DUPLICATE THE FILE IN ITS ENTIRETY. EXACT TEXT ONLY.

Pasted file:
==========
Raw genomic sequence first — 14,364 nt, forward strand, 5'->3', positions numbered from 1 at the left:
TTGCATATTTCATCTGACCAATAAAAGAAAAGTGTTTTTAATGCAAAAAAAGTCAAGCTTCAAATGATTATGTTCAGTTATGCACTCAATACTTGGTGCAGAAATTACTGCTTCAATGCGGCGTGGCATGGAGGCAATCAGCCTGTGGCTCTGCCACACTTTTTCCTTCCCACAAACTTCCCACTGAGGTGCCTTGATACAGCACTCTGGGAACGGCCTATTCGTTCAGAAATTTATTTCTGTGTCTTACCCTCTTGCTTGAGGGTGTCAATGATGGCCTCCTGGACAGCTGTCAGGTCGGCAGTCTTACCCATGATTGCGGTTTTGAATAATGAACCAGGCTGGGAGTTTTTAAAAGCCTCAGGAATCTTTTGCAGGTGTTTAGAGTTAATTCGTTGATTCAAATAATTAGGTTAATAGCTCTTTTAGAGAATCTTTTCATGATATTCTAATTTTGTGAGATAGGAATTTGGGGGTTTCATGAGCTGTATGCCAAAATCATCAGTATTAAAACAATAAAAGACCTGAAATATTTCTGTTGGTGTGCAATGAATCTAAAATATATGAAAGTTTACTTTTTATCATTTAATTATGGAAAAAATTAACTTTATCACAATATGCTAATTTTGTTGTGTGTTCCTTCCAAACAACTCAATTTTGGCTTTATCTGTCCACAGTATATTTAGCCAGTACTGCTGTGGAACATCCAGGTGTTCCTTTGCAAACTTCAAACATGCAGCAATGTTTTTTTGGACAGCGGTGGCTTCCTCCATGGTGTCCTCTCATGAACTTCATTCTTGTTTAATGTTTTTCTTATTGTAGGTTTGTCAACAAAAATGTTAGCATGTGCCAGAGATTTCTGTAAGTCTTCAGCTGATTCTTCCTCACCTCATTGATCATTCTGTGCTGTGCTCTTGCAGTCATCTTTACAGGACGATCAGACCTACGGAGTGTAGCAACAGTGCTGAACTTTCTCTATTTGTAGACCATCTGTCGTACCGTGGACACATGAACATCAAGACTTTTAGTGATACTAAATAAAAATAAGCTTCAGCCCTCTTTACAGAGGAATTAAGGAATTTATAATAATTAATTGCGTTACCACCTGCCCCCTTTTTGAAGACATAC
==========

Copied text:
Raw genomic sequence first — 14,364 nt, forward strand, 5'->3', positions numbered from 1 at the left:
TTGCATATTTCATCTGACCAATAAAAGAAAAGTGTTTTTAATGCAAAAAAAGTCAAGCTTCAAATGATTATGTTCAGTTATGCACTCAATACTTGGTGCAGAAATTACTGCTTCAATGCGGCGTGGCATGGAGGCAATCAGCCTGTGGCTCTGCCACACTTTTTCCTTCCCACAAACTTCCCACTGAGGTGCCTTGATACAGCACTCTGGGAACGGCCTATTCGTTCAGAAATTTATTTCTGTGTCTTACCCTCTTGCTTGAGGGTGTCAATGATGGCCTCCTGGACAGCTGTCAGGTCGGCAGTCTTACCCATGATTGCGGTTTTGAATAATGAACCAGGCTGGGAGTTTTTAAAAGCCTCAGGAATCTTTTGCAGGTGTTTAGAGTTAATTCGTTGATTCAAATAATTAGGTTAATAGCTCTTTTAGAGAATCTTTTCATGATATTCTAATTTTGTGAGATAGGAATTTGGGGGTTTCATGAGCTGTATGCCAAAATCATCAGTATTAAAACAATAAAAGACCTGAAATATTTCTGTTGGTGTGCAATGAATCTAAAATATATGAAAGTTTACTTTTTATCATTTAATTATGGAAAAAATTAACTTTATCACAATATGCTAATTTTGTTGTGTGTTCCTTCCAAACAACTCAATTTTGGCTTTATCTGTCCACAGTATATTTAGCCAGTACTGCTGTGGAACATCCAGGTGTTCCTTTGCAAACTTCAAACATGCAGCAATGTTTTTTTGGACAGCGGTGGCTTCCTCCATGGTGTCCTCTCATGAACTTCATTCTTGTTTAATGTTTTTCTTATTGTAGGTTTGTCAACAAAAATGTTAGCATGTGCCAGAGATTTCTGTAAGTCTTCAGCTGATTCTTCCTCACCTCATTGATCATTCTGTGCTGTGCTCTTGCAGTCATCTTTACAGGACGATCAGACCTACGGAGTGTAGCAACAGTGCTGAACTTTCTCTATTTGTAGACCATCTGTCGTACCGTGGACACATGAACATCAAGACTTTTAGTGATACTAAATAAAAATAAGCTTCAGCCCTCTTTACAGAGGAATTAAGGAATTTATAATAATTAATTGCGTTACCACCTGCCCCCTTTTTGAAGACATAC